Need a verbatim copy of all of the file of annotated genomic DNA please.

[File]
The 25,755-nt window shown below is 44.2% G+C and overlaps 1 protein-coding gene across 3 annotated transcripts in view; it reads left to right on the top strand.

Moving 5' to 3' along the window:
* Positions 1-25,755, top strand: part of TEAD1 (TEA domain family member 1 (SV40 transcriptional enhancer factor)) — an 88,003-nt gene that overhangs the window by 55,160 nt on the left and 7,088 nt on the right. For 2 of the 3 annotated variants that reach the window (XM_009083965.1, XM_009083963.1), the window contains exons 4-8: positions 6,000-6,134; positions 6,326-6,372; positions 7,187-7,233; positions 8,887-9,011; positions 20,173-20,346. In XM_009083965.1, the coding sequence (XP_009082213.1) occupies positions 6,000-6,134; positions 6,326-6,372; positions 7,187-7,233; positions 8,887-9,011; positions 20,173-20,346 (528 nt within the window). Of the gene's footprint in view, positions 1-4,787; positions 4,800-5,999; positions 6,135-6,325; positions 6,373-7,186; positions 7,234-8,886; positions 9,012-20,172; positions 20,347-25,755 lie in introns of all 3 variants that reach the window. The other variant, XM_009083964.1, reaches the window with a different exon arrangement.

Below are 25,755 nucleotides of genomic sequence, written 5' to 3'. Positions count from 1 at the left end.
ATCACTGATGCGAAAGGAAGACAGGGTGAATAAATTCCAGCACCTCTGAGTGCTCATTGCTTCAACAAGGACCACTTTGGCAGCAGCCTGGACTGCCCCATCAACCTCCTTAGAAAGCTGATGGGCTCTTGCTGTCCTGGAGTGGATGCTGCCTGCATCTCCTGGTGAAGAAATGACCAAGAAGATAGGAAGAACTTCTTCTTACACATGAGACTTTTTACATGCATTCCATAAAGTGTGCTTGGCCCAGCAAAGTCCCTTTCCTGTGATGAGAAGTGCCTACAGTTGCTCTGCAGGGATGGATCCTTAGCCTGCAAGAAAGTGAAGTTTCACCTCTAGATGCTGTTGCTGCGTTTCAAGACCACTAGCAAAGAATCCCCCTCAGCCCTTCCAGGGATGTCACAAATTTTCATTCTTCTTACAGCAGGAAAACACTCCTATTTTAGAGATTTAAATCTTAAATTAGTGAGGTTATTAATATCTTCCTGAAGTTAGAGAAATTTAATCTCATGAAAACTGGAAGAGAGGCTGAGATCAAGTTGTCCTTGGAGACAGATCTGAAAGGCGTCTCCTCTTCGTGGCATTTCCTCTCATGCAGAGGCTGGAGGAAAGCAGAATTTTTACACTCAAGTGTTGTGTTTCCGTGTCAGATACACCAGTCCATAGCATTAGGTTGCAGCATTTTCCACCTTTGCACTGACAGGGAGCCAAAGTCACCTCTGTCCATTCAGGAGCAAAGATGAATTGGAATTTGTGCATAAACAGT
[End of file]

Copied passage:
The 25,755-nt window shown below is 44.2% G+C and overlaps 1 protein-coding gene across 3 annotated transcripts in view; it reads left to right on the top strand.

Moving 5' to 3' along the window:
* Positions 1-25,755, top strand: part of TEAD1 (TEA domain family member 1 (SV40 transcriptional enhancer factor)) — an 88,003-nt gene that overhangs the window by 55,160 nt on the left and 7,088 nt on the right. For 2 of the 3 annotated variants that reach the window (XM_009083965.1, XM_009083963.1), the window contains exons 4-8: positions 6,000-6,134; positions 6,326-6,372; positions 7,187-7,233; positions 8,887-9,011; positions 20,173-20,346. In XM_009083965.1, the coding sequence (XP_009082213.1) occupies positions 6,000-6,134; positions 6,326-6,372; positions 7,187-7,233; positions 8,887-9,011; positions 20,173-20,346 (528 nt within the window). Of the gene's footprint in view, positions 1-4,787; positions 4,800-5,999; positions 6,135-6,325; positions 6,373-7,186; positions 7,234-8,886; positions 9,012-20,172; positions 20,347-25,755 lie in introns of all 3 variants that reach the window. The other variant, XM_009083964.1, reaches the window with a different exon arrangement.

Below are 25,755 nucleotides of genomic sequence, written 5' to 3'. Positions count from 1 at the left end.
ATCACTGATGCGAAAGGAAGACAGGGTGAATAAATTCCAGCACCTCTGAGTGCTCATTGCTTCAACAAGGACCACTTTGGCAGCAGCCTGGACTGCCCCATCAACCTCCTTAGAAAGCTGATGGGCTCTTGCTGTCCTGGAGTGGATGCTGCCTGCATCTCCTGGTGAAGAAATGACCAAGAAGATAGGAAGAACTTCTTCTTACACATGAGACTTTTTACATGCATTCCATAAAGTGTGCTTGGCCCAGCAAAGTCCCTTTCCTGTGATGAGAAGTGCCTACAGTTGCTCTGCAGGGATGGATCCTTAGCCTGCAAGAAAGTGAAGTTTCACCTCTAGATGCTGTTGCTGCGTTTCAAGACCACTAGCAAAGAATCCCCCTCAGCCCTTCCAGGGATGTCACAAATTTTCATTCTTCTTACAGCAGGAAAACACTCCTATTTTAGAGATTTAAATCTTAAATTAGTGAGGTTATTAATATCTTCCTGAAGTTAGAGAAATTTAATCTCATGAAAACTGGAAGAGAGGCTGAGATCAAGTTGTCCTTGGAGACAGATCTGAAAGGCGTCTCCTCTTCGTGGCATTTCCTCTCATGCAGAGGCTGGAGGAAAGCAGAATTTTTACACTCAAGTGTTGTGTTTCCGTGTCAGATACACCAGTCCATAGCATTAGGTTGCAGCATTTTCCACCTTTGCACTGACAGGGAGCCAAAGTCACCTCTGTCCATTCAGGAGCAAAGATGAATTGGAATTTGTGCATAAACAGT